IDEAS home Printed from
MyIDEAS: Log in (now much improved!) to save this article

Recent developments in intraday liquidity in payment and settlement systems

Listed author(s):
  • Hervo, F.
Registered author(s):

    Alongside consolidation and globalisation of the financial markets, the increase in values exchanged in payment and settlement systems has been remarkable. The size of intraday liquidity requested to expedite settlement of such values is accordingly very significant, especially compared to overnight or longer term liquidity. The increasing use of risk control arrangements in payment and settlement systems (e.g. real-time gross settlement) is typically associated with higher liquidity needs, which have been balanced by the parallel development of several forms of liquidity saving features in systems. The most remarkable developments have affected the qualitative management of intraday liquidity. A clear trend illustrated by continuous linked settlement (CLS) is the shortening of the time horizon in intraday liquidity management. On the “supply” side, intraday liquidity can be provided by central banks or commercial banks, depending on the settlement asset used by systems. Since most central banks extend credit only against collateral, the type of assets that participants can use is an important factor in determining the opportunity costs of intra-day liquidity. In the past decade, most central banks have substantially broadened the range of collateral they accept in their provision of liquidity. Furthermore, an interbank intraday liquidity market seems to start emerging in relation with concentration of correspondent banking activities and funding costs related to critical time windows. Developments affecting intraday liquidity management need to be adequately considered from a financial stability perspective. Liquidity risk profile has changed alongside a variety of factors including consolidation which has led to a concentration of intraday liquidity risk and the development of interdependencies in payment and settlement systems. One lesson to be drawn from the recent period is the usefulness for central banks, to have a list of eligible assets that is diversified enough to address an unexpected increase in collateral demand, in order to mitigate the consequences of a financial turmoil. Over the past decade, the relevant actors, including the banking sector, central banks and the banking supervisors have taken various initiatives to better approach the diverse challenges raised by developments in intraday liquidity. Central bank policy responses encompass the provision of new settlement services which allow to optimize intraday liquidity management of banks (e.g. the new TARGET2 platform), the adaptation of their collateral policy to the new landscape of interdependent payment systems and oversight initiatives to better monitor and address changing risks.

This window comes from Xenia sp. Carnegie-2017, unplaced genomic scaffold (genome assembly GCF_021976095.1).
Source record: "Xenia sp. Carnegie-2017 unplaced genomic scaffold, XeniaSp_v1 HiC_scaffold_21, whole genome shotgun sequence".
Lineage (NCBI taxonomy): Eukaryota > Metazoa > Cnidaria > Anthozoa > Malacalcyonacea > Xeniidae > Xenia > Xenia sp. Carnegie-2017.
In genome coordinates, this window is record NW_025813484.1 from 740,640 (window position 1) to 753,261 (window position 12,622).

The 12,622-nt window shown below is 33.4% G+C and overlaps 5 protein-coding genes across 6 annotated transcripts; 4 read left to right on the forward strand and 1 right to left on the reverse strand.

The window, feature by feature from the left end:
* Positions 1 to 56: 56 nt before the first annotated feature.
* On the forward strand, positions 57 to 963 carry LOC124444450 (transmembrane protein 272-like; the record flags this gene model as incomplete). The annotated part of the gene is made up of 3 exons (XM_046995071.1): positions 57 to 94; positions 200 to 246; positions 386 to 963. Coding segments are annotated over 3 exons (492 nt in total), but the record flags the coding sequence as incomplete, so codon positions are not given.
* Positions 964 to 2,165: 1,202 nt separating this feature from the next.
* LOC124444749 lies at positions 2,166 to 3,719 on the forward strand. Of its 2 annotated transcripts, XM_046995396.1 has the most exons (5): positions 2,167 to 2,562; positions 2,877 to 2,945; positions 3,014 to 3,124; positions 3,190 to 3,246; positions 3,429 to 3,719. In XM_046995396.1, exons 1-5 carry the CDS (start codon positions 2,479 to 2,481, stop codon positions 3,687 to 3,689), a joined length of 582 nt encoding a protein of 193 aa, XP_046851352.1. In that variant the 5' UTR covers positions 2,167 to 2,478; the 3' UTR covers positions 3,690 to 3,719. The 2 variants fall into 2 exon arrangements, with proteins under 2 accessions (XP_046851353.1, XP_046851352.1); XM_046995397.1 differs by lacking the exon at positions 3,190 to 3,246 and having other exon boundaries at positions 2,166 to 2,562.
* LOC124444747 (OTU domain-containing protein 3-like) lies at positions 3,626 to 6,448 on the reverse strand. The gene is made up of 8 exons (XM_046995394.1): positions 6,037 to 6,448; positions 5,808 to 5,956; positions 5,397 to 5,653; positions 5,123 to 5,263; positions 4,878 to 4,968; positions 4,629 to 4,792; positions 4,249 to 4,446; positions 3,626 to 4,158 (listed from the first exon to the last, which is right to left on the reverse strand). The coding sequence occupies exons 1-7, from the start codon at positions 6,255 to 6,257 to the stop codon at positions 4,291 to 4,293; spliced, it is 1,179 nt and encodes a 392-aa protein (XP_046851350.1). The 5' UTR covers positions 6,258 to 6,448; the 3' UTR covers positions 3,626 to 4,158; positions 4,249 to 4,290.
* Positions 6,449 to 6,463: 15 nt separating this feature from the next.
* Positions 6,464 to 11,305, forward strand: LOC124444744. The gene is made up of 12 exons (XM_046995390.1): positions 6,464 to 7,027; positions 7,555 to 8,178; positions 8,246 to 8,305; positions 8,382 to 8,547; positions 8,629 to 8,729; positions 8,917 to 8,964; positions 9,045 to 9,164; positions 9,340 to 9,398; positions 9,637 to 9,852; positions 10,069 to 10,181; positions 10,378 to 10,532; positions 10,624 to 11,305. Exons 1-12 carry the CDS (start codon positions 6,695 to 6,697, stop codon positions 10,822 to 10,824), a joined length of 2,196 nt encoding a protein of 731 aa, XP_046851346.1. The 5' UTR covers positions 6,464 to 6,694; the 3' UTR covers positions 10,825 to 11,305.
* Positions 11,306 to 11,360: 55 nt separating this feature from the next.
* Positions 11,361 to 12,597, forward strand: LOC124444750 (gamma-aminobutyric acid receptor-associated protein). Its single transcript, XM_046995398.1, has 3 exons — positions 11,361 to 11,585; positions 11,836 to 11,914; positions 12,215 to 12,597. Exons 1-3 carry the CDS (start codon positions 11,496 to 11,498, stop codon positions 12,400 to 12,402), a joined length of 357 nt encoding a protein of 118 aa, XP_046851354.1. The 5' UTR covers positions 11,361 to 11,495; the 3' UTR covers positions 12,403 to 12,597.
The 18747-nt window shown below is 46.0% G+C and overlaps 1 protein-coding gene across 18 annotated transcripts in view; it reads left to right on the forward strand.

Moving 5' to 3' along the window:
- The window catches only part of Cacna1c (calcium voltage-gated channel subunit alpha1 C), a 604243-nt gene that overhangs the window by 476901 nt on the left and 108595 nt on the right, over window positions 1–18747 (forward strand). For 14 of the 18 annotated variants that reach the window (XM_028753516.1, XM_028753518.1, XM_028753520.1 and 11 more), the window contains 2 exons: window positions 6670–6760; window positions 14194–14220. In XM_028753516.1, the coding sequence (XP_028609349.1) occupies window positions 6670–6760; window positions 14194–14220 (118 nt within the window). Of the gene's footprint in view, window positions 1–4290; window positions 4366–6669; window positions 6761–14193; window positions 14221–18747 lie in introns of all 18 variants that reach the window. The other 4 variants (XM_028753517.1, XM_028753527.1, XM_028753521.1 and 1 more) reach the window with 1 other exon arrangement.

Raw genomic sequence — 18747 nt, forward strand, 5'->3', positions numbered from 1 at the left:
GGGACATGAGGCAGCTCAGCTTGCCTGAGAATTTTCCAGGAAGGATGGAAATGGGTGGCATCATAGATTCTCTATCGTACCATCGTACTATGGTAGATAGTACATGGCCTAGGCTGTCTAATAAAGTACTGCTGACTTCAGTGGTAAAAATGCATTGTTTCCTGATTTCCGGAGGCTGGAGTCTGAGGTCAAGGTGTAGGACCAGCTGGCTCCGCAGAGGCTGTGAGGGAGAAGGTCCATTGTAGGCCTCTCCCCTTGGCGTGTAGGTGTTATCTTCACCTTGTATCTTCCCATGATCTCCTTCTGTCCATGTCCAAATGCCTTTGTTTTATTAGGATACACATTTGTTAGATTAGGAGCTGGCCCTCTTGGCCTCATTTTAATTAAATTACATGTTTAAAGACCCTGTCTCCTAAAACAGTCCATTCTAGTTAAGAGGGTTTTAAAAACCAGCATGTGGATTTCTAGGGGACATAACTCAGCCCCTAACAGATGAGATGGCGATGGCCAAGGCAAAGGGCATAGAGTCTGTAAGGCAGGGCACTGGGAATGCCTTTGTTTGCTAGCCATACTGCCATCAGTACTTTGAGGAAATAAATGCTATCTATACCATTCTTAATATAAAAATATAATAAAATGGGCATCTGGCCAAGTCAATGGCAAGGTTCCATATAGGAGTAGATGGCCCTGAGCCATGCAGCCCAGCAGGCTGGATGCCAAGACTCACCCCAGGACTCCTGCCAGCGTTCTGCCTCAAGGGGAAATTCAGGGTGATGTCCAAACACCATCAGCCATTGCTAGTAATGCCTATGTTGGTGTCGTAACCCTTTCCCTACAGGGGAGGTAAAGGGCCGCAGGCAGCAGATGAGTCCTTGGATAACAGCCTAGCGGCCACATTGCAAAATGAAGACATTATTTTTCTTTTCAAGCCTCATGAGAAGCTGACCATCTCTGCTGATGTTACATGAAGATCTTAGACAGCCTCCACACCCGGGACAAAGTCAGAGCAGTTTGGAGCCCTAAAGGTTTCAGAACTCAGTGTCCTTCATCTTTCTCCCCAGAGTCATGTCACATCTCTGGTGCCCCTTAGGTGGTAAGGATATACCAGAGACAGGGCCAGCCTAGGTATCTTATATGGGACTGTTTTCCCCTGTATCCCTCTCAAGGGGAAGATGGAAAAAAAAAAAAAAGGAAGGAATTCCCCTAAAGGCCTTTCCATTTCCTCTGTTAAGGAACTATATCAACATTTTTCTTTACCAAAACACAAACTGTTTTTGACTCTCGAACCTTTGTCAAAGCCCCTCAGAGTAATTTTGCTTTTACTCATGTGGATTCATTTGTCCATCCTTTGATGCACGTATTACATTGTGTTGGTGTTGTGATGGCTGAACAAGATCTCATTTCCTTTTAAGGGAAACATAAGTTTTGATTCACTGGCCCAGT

If you experience problems downloading a file, check if you have the proper application to view it first. In case of further problems read the IDEAS help page. Note that these files are not on the IDEAS site. Please be patient as the files may be large.

    File URL:
    Download Restriction: no

    Article provided by Banque de France in its journal Financial stability review.

    Volume (Year): (2008)
    Issue (Month): 11 (February)
    Pages: 149-163

    in new window

    Handle: RePEc:bfr:fisrev:2008:11:15
    Contact details of provider: Postal:
    Banque de France 31 Rue Croix des Petits Champs LABOLOG - 49-1404 75049 PARIS

    Web page:

    More information through EDIRC

    No references listed on IDEAS
    You can help add them by filling out this form.

    This item is not listed on Wikipedia, on a reading list or among the top items on IDEAS.

    When requesting a correction, please mention this item's handle: RePEc:bfr:fisrev:2008:11:15. See general information about how to correct material in RePEc.

    For technical questions regarding this item, or to correct its authors, title, abstract, bibliographic or download information, contact: (Michael brassart)

    If you have authored this item and are not yet registered with RePEc, we encourage you to do it here. This allows to link your profile to this item. It also allows you to accept potential citations to this item that we are uncertain about.

    If references are entirely missing, you can add them using this form.

    If the full references list an item that is present in RePEc, but the system did not link to it, you can help with this form.

    If you know of missing items citing this one, you can help us creating those links by adding the relevant references in the same way as above, for each refering item. If you are a registered author of this item, you may also want to check the "citations" tab in your profile, as there may be some citations waiting for confirmation.

    Please note that corrections may take a couple of weeks to filter through the various RePEc services.

    This information is provided to you by IDEAS at the Research Division of the Federal Reserve Bank of St. Louis using RePEc data.